Updated: Jan 19
"Bringing Chicago circa 1893 to vivid life, Erik Larson's spell-binding bestseller intertwines the true tale of two men - - - the brilliant architect behind the legendary 1893 World's Fair, striving to secure America's place in the world; and the cunning serial killer who used the fair to lure his victims to their death. "
H.H. Holmes had many aliases and lives.
He's been a doctor and a licensed pharmacist, who then conned an old couple into selling their drug store to him where he preyed on young girls and ignorant customers that would buy whatever Holmes would tell them to buy, whether it were real or fake tonics.
He was a building owner who had a murder hotel secretly built with " a wooden chute that would descend from a secret location on the second floor all the way to the basement... ", "a room next to his office fitted with a large walk-in vault, with airtight seams and asbestos-coated iron walls. A gas jet embedded in one wall would be controlled from his closet...", "a large basement with hidden chambers and a sub-basement for the permanent storage of sensitive material. "
He owned and ran an alcohol-treatment company known as the Silver Ash Institute that claimed to have the cure for alcoholism.
He was a traveling business man, who had two wives and two children. He established the Campbell-Yates Manufacturing Company, which made nothing and sold nothing.
He was also labeled as America's first serial killer. His body count is unknown even today; his victims were frequently young women, which included stenographers and house wives. He was best known for convincing people who trusted him to sign him as the beneficiary of their life insurance policies, only to kill them and make it seem an accident so he could collect the money.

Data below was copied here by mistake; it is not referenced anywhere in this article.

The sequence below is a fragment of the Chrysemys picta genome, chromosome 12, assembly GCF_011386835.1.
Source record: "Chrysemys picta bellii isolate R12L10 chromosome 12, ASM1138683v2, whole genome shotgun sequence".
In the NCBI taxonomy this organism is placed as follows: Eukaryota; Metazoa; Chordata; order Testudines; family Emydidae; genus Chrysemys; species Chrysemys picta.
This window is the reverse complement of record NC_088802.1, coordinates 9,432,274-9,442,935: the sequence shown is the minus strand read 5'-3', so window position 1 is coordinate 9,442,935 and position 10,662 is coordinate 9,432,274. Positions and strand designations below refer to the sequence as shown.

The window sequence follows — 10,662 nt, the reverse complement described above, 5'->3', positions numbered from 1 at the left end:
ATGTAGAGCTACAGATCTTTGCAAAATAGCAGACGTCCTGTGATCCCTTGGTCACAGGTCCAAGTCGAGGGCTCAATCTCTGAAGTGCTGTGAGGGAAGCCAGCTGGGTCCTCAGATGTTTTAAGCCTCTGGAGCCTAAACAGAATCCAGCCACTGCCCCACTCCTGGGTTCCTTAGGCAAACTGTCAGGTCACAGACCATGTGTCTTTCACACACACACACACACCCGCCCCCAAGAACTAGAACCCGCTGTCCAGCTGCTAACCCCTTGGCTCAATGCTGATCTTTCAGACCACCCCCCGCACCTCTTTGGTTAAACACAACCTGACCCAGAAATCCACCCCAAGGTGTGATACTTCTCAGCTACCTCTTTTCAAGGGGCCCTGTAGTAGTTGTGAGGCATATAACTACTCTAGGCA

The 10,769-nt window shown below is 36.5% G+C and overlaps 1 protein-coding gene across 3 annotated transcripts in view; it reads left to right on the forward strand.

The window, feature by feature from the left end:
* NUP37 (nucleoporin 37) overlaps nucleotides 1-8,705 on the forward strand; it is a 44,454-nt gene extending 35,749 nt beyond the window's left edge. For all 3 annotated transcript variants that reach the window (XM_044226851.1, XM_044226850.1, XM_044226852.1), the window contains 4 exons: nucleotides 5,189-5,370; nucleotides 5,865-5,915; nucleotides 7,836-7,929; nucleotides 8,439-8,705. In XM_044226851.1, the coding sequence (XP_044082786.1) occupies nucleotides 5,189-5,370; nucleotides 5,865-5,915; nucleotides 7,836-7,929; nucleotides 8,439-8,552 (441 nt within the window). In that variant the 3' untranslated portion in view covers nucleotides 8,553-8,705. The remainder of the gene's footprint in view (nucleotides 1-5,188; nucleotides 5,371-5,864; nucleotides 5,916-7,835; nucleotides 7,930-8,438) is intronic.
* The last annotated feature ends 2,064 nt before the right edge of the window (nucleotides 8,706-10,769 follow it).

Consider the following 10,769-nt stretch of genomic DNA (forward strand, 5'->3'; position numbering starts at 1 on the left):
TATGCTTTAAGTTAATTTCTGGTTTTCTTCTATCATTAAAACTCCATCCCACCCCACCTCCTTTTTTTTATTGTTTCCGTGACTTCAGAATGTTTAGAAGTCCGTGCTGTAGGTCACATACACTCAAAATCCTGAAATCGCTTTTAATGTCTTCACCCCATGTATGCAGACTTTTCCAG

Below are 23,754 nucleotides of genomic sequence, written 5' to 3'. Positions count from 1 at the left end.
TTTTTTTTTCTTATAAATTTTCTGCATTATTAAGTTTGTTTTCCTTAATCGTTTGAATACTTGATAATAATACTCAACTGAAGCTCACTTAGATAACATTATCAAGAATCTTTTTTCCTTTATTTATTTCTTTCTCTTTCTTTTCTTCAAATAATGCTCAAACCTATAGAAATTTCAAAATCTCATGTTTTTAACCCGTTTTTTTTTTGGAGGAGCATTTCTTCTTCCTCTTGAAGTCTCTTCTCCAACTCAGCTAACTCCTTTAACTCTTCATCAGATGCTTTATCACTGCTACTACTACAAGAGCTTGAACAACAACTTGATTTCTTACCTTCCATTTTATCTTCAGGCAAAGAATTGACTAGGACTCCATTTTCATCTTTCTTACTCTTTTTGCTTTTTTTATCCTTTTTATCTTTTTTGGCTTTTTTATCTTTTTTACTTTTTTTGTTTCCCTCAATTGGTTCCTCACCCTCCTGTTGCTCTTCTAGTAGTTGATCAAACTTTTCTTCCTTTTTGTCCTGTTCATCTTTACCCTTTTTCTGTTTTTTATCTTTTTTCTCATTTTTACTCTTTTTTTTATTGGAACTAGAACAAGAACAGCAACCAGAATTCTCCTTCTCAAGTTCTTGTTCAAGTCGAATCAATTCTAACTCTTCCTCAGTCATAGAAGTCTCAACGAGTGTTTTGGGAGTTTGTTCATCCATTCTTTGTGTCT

Holmes grew up in a small farming village in New Hampshire, where he briefly spoke about an early fear of a human skeleton that hung in a doctor's office: " 'I had daily to pass the office of one village doctor, the door of which was seldom if ever barred,' he wrote in a later memoir. 'Partly from its being associated in my mind as the source of all the nauseous mixtures that had been my childish terror (for this was before the day of children's medicines), and partly because of vague rumors I had heard regarding its contents, this place was one of peculiar abhorrence to me.' "... "Two children discovered Mudgett's [Holmes' real last name] fear and one day captured him and dragged him 'struggling and shrieking' into the doctor's office. 'Nor did they desist,' Mudgett wrote, 'until I had been brought face to face with one of its grinning skeletons, which, with arms outstretched, seemed ready in its turn to seize me. It was a wicked and dangerous thing to do to a child of tender years and health,' he wrote, ' but it proved an heroic method of treatment, destined ultimately to cure me of my fears, and to inculcate in me, first, a strong feeling of curiosity, and, later, a desire to learn, which resulted years afterwards in my adopting medicine as a profession.' "
Erik Larson's fourth book, the Devil in the White City, is only partly about Holmes and his dark trail of murder and lies. The story told is mostly centered around the planning and building of the 1893 World's Fair. The prologue opens with one of the architects aboard a ship long after the fair has ended - - - 1912 to be exact- - - where he begins to write of the fair in his diary. The next chapter continues on with Chicago competing against other major cities to win the rights to host the World's Fair. Chicago was not the ideal place for the fair because it was known for it's crime and slaughter houses - - - this was exactly why the politicians wanted it so badly there, so it would help to lighten the image of Chicago for the rest of the world. Even the local Whitechapel Club that had sprouted up after the infamous murders by Jack the Ripper, were excited to win the rights to host the fair in their city, and celebrated in a macabre way: